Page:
A great white shark that has been
held in captivity in California far longer than any other member
of its species has killed two smaller tankmates, heightening
critics' calls for the animal's release.
One of the soupfin sharks at the
Monterey Bay Aquarium died Feb. 23 after an attack by the great
white. The second soupfin died Tuesday from injuries received in
an attack a day earlier, said Randy Kochevar, a marine biologist
at the aquarium.
The year-old shark has been at
the aquarium for nearly six months; no other great white has
stayed alive for more than 16 days in captivity. The female
shark came to the aquarium Sept. 15 after a halibut fisherman
accidentally netted it off the Orange County coast.
Aquarium officials believe the
88-pound, 5-foot-3-inch shark attacked the smaller, slower
animals only as a reflex when it bumped the other sharks, not in
a predatory rage.
The animal hasn't attacked
anything else in the tank, including a variety of tuna,
California barracuda, black sea turtles and scalloped hammerhead
sharks. Two other soupfin sharks have been removed from the
great white's tank, Kochevar said.
Even so, some naturalists say
great whites can't adjust to aquarium life.
"They really have huge travel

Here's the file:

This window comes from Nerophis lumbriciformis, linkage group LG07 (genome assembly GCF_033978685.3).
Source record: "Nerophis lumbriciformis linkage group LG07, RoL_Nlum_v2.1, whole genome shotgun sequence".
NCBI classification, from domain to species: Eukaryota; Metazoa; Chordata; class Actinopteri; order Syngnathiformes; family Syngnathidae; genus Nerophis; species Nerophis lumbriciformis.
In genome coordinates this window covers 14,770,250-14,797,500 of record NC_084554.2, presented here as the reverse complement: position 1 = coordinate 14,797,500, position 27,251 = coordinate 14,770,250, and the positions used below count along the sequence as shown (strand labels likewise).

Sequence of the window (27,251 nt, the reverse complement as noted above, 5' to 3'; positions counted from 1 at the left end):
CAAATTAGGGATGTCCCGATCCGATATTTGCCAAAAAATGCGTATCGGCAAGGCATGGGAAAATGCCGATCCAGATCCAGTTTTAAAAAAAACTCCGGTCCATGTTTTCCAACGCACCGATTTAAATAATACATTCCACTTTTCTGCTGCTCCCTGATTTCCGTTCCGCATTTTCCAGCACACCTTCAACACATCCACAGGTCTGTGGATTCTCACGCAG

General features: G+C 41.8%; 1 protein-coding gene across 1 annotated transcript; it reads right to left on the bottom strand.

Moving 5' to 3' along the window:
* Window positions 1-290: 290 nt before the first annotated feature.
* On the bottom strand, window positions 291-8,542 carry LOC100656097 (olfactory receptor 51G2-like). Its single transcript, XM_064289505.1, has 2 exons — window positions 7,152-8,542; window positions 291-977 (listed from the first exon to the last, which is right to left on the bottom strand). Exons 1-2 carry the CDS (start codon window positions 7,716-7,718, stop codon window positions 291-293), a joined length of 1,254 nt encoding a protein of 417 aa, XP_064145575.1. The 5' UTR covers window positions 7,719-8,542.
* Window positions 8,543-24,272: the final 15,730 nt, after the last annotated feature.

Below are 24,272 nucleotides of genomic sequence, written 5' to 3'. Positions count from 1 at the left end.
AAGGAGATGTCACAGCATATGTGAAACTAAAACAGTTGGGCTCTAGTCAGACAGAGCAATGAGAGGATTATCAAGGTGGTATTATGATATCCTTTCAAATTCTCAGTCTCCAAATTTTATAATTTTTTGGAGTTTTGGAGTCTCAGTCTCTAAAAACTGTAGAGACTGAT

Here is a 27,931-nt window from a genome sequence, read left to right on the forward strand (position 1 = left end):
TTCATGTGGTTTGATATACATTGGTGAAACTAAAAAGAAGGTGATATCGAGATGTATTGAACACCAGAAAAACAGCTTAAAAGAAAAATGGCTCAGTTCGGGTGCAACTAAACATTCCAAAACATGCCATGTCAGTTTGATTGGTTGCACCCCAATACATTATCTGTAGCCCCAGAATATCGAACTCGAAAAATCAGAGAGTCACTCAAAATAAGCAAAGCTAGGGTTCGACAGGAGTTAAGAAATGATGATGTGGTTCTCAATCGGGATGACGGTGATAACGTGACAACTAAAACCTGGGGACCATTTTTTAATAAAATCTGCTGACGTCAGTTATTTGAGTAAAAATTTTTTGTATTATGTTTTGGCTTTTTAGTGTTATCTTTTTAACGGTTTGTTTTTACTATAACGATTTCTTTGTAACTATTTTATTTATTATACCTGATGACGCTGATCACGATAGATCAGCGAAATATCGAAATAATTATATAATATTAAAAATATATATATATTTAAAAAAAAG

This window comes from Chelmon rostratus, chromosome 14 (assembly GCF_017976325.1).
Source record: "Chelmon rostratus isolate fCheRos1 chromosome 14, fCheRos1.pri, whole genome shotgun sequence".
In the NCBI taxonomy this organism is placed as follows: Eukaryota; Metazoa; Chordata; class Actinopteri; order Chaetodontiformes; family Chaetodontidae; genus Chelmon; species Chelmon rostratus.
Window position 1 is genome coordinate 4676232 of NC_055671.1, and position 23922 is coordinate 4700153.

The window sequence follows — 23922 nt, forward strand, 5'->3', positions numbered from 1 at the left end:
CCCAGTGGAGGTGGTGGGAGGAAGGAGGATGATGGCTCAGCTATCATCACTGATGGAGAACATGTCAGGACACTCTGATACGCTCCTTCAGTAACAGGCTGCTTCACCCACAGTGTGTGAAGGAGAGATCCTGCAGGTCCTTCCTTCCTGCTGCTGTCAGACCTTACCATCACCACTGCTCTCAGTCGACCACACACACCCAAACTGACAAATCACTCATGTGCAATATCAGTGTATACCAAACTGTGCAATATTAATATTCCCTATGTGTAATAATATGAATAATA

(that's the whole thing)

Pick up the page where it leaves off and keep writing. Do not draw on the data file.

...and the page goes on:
migration routes. This type of animal typically travels 50 miles
in a day," said Sean Van Sommeran,
executive director of the Pelagic Shark Research Foundation in
Van Sommeran said the
million-gallon tank where the shark lives "is really just a
bucket. ... His nose is raw from repeated contact with the
"This animal is injured and
becoming agitated," he said.
Kochevar countered that the
animal is under constant medical supervision and is healthy, and
eventually will be released.
He said the aquarium has had
700,000 visitors come see the shark display, and researchers are
gathering data on its biology and behavior they say will help in
conservation efforts for sharks in the wild.
"We are doing something here that
nobody else has done. ... And we have found that the very best
way to inspire people and educate people is to put them
face-to-face with the real thing," Kochevar said.